United States Capitol Building on Capitol Hill in Washington DC, USA a panoramic view

A panoramic view of United States Capitol Building on Capitol Hill in Washington DC, USA.

House leaders hope to reform the meatpacking industry and expand rural internet access to help farmers recover from a difficult year.

The still-raging coronavirus pandemic has exacerbated problems with low commodity prices and amplified discontent with large corporations that dominate food processing, House Speaker Nancy Pelosi, D-Calif., told National Farmers Union members on Tuesday during a virtual lobbying event that replaced the group’s fall fly-in.

Congress has already appropriated billions in virus-related aid to farmers through several programs. The most notable, USDA’s Coronavirus Food Assistance Program, has provided $10 billion to 600,000 farms.

“Without these government payments, we’d be in big hurt,” said Rep. Collin Peterson, D-Minn., the chairman of the Agriculture Committee.

USDA plans to make more relief payments at some point, and Republicans and Democrats have traded accusations about who’s holding up the next sweeping stimulus bill.

But lawmakers are also looking at regulatory changes that could prevent recurrences of this spring’s market upheavals, reduce the nation’s dependence on China, and remove barriers to farm profitability.

Meatpacking appears particularly ripe for retooling after major packing plants temporarily closed or slowed production this spring because of worker illness. In some cases, hogs were euthanized on the farm because of the resulting backlogs.

Peterson is hoping to give the secretary of agriculture the authority to use the Commodity Credit Corp. to provide assistance in such situations, though he’s still working on the details.

He also wants to find ways to attract U.S. investment to domestic meatpacking plants.

“The Brazilians and the Chinese own more of this processing than Americans,” Peterson said, pointing to the foreign ownership of JBS and Smithfield Foods. “This is not a good situation, and it shouldn’t be how things are in the United States.”

Oklahoma Rep. Frank Lucas, the only Republican lawmaker in the Farmers Union meeting, has introduced a bill to expand USDA’s role in reviewing major foreign investments for national security threats.

A federal interagency committee already investigates big transactions in defense, aerospace and telecommunication.

Adding the secretary of agriculture to that committee would make sure that agriculture deals — such as a foreign company buying a big stake in a large meatpacker — receive proper scrutiny, Lucas said.

Pelosi also wants to ensure that meat companies take the appropriate steps to protect their workers from the virus. Plant employees have already filed several lawsuits alleging inadequate precautions.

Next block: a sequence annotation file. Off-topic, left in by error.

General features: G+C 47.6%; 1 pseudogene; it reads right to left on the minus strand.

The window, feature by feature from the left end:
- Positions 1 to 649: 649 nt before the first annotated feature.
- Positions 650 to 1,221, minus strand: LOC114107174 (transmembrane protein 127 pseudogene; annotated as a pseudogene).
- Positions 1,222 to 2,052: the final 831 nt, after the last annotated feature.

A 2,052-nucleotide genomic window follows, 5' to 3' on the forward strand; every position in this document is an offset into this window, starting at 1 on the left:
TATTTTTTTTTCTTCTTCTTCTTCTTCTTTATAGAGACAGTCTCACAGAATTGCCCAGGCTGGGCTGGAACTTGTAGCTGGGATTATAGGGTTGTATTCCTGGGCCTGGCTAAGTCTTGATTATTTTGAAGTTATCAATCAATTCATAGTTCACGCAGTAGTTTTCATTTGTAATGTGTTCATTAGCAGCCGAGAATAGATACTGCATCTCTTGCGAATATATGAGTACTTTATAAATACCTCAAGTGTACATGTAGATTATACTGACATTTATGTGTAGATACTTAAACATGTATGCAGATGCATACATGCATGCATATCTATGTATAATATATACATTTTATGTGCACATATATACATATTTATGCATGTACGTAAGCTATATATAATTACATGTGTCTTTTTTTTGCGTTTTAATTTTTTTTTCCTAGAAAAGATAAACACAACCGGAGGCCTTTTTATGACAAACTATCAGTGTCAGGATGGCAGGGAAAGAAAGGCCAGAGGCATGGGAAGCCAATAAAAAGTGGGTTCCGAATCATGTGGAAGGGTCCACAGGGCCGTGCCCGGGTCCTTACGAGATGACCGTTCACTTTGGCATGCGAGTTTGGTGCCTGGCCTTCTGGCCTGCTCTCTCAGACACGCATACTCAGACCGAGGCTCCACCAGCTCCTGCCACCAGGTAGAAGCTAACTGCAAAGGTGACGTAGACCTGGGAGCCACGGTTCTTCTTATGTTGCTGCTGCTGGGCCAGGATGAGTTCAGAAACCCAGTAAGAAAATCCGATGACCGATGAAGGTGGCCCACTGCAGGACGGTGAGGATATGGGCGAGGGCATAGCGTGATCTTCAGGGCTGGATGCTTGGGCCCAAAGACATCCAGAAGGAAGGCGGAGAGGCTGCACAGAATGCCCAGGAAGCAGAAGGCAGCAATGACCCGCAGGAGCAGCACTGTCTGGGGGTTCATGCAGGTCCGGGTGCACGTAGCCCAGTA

Employers deserve liability protection if workers get sick, but only if the companies follow Occupational Safety and Health Administration standards, Pelosi said. And she wants those standards elevated in response to the pandemic.

“When we tell people they’re essential and they have to go to work, we have to make it safe for them to go to work,” Pelosi said.

At the same time, Peterson and Lucas both hope to provide funding to expand the availability of small federally inspected meat processors.

Such small plants, which often cater to direct-marketing farmers, saw an increase in demand this spring when the big packers had problems.

Rural broadband also looks to be a key part of lawmakers’ ag recovery plans — due, in no small part, to the number of people trying to work and learn from home during the pandemic.

Peterson would like to modify the Universal Service Fund — the still-existing program that helped extend phone service into rural America — to channel money to rural areas that have no broadband access.

That’s a different approach than has been used in the past. During the Great Recession, Congress provided $9 billion for broadband, but Peterson said that money was mostly plowed into existing systems, not used to provide service to new areas.

“We have spent so much money on broadband that has been wasted that I am sick and tired of this,” Peterson said.

Bringing high-speed internet to every household in the country is also a major goal in House Republicans’ Commitment to America, their fall agenda released Tuesday.

Republicans say the broadband expansion would be part of a five-year drive to fix roads, bridges and airports while cutting the permitting process by half.

Pelosi also envisions broadband being part of a major infrastructure plan, but the Democratic plan would include an emphasis on renewable energy and other strategies to combat climate change.